The opinion of the court was delivered by: DITTER
This suit is brought for damages resulting from breach of an alleged contract to buy an industrial machine. In defense of the claim it is asserted that purchaser's employee lacked authority to make such a contract, matters never got beyond the negotiation stage, and if there was any agreement, its enforcement would be barred by the statute of frauds.
For a period of years prior to the institution of this suit, plaintiff, Continental Wirt Electronics Corporation, supplied defendant, Sprague Electric Company, with carbon rings which were used in the manufacture of certain electrical equipment. In the normal course of business, defendant would purchase the carbon rings from plaintiff by sending a purchase order designating the material desired, the quantity, and the price. However, when the pressure of time required, orders as high as $5000. would be placed verbally over the telephone and subsequent to that a "confirming purchase order" would be sent to plaintiff. On January 19, 1966, Burton S. Lifson, executive vice president of plaintiff, wrote to Roger Kerouac, materials manager of defendant, explaining that plaintiff found it necessary to terminate its manufacturing of these carbon rings. Lifson stated, however, that Continental would not start to dismantle the production equipment until Sprague's current anticipated requirements for the carbon rings had been met.
In response to Continental's letter, Kerouac wrote Lifson asking, among other things, whether Continental would consider selling the equipment necessary to make the carbon rings. On February 16, 1966, Lifson replied to Kerouac that Continental would be willing to sell the equipment and would supply the technical information necessary to establish a manufacturing procedure for Sprague. Ten days later Kerouac requested an itemized list of the equipment involved, its price, and some idea of the complexity of the operation.
On March 4, 1966, Lifson answered Kerouac explaining that defendant could purchase the machinery, a formalized manufacturing procedure, instruction in the manufacturing of the rings, and availability of plaintiff's work foreman for a reasonable time for $20,000.
On April 1, 1966, Kerouac sent John Logan, an engineer employed by defendant, to plaintiff's plant for a day's observance of the work and processes involved in producing the carbon rings.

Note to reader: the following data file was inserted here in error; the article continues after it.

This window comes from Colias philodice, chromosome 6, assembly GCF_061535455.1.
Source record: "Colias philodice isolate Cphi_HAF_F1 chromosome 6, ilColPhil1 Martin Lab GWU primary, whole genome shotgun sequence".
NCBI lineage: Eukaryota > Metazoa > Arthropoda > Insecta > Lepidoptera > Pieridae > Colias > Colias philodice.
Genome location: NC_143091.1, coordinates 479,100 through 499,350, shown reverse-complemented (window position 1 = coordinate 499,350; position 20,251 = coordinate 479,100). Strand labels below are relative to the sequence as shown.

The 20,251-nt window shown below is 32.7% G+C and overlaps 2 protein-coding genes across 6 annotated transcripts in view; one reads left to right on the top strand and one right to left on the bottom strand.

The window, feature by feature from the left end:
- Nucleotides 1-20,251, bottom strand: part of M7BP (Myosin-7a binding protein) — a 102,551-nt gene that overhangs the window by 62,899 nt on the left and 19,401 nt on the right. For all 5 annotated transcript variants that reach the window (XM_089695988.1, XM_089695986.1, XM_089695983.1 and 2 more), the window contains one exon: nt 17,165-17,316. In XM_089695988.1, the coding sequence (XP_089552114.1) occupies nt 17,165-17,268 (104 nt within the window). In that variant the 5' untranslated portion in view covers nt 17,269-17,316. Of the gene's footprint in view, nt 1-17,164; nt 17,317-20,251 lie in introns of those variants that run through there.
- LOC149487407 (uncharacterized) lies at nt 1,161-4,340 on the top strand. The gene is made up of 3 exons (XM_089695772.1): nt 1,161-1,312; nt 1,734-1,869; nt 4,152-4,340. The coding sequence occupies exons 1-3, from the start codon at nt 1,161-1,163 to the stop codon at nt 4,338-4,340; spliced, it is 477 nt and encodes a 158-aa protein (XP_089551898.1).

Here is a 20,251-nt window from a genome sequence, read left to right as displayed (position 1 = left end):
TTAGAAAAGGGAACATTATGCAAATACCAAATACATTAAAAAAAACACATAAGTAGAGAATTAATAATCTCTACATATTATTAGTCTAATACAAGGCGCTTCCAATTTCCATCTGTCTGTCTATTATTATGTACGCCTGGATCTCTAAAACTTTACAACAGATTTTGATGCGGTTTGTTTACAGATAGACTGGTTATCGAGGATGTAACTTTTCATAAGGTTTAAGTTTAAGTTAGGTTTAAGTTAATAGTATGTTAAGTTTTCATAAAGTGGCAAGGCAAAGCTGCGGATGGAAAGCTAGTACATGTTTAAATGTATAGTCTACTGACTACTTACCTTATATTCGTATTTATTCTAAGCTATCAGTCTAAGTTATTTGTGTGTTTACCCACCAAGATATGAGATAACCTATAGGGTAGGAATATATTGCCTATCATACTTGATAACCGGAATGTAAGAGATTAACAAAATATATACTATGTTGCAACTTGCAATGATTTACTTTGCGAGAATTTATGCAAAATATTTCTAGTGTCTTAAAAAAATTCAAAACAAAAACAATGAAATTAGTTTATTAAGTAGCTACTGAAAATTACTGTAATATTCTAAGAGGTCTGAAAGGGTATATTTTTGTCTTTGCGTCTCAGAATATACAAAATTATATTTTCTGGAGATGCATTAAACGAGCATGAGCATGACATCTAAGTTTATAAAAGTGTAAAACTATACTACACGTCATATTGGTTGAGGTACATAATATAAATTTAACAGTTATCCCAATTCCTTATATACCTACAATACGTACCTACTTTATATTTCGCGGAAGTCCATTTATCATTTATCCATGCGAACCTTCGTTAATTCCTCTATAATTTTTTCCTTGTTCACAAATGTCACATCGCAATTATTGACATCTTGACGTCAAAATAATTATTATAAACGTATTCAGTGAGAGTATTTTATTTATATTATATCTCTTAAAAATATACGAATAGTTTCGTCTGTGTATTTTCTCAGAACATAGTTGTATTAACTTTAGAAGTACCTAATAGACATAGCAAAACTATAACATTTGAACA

On Monday, April 11, 1966, Kerouac called Lifson in Philadelphia and told him that Sprague had decided to buy the equipment, that a purchase order would be forwarded, and that the call was being made in advance because Kerouac knew of Continental's desire to have the equipment removed from its plant. They then reviewed the terms and conditions of the order as contained in the letter of March 4, 1966. Immediately after this telephone conversation, Lifson informed Kalman Lifson, vice president, and William O'Shea, vice president of manufacturing, that the machine had just been sold to Sprague.
On April 18, 1966, Lifson again wrote Kerouac as follows:
This will confirm our telephone conversation of Monday, April 11, concerning the equipment that we have for the manufacturing of carbon rings that we furnish you.
We understand that you are now processing your purchase order to cover the material and equipment as described in our letter of March 4, 1966, and consistent with that letter.
We appreciate your calling us in advance of your order, in as much as this has allowed us to plan in the direction that permits us to sell the equipment to you. We would presume that your confirming order will follow shortly.
The next day, Kerouac wrote to Lifson:
On April 11, I had advised you that we were definitely interested in purchasing the equipment with which to make carbon rings. My advice to you was based on the best ...